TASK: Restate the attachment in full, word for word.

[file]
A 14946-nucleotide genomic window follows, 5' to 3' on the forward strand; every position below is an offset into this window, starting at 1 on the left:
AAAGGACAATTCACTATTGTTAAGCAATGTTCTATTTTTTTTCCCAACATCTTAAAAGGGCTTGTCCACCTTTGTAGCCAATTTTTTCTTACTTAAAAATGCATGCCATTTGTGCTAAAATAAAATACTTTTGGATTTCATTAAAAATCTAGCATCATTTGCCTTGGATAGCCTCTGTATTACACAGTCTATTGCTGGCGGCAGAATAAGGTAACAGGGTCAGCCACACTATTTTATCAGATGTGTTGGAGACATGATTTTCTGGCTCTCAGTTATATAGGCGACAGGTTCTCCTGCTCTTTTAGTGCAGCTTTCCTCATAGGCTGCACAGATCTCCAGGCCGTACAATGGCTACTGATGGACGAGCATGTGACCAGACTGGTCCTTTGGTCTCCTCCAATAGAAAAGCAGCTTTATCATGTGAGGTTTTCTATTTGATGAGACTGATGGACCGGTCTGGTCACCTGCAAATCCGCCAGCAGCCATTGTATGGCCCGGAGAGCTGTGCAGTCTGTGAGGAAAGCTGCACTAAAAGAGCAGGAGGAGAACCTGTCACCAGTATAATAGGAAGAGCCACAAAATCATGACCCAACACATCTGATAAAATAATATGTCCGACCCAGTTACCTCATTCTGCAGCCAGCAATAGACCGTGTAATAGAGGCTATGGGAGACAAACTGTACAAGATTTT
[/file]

A 14946-nucleotide genomic window follows, 5' to 3' on the forward strand; every position below is an offset into this window, starting at 1 on the left:
AAAGGACAATTCACTATTGTTAAGCAATGTTCTATTTTTTTTCCCAACATCTTAAAAGGGCTTGTCCACCTTTGTAGCCAATTTTTTCTTACTTAAAAATGCATGCCATTTGTGCTAAAATAAAATACTTTTGGATTTCATTAAAAATCTAGCATCATTTGCCTTGGATAGCCTCTGTATTACACAGTCTATTGCTGGCGGCAGAATAAGGTAACAGGGTCAGCCACACTATTTTATCAGATGTGTTGGAGACATGATTTTCTGGCTCTCAGTTATATAGGCGACAGGTTCTCCTGCTCTTTTAGTGCAGCTTTCCTCATAGGCTGCACAGATCTCCAGGCCGTACAATGGCTACTGATGGACGAGCATGTGACCAGACTGGTCCTTTGGTCTCCTCCAATAGAAAAGCAGCTTTATCATGTGAGGTTTTCTATTTGATGAGACTGATGGACCGGTCTGGTCACCTGCAAATCCGCCAGCAGCCATTGTATGGCCCGGAGAGCTGTGCAGTCTGTGAGGAAAGCTGCACTAAAAGAGCAGGAGGAGAACCTGTCACCAGTATAATAGGAAGAGCCACAAAATCATGACCCAACACATCTGATAAAATAATATGTCCGACCCAGTTACCTCATTCTGCAGCCAGCAATAGACCGTGTAATAGAGGCTATGGGAGACAAACTGTACAAGATTTT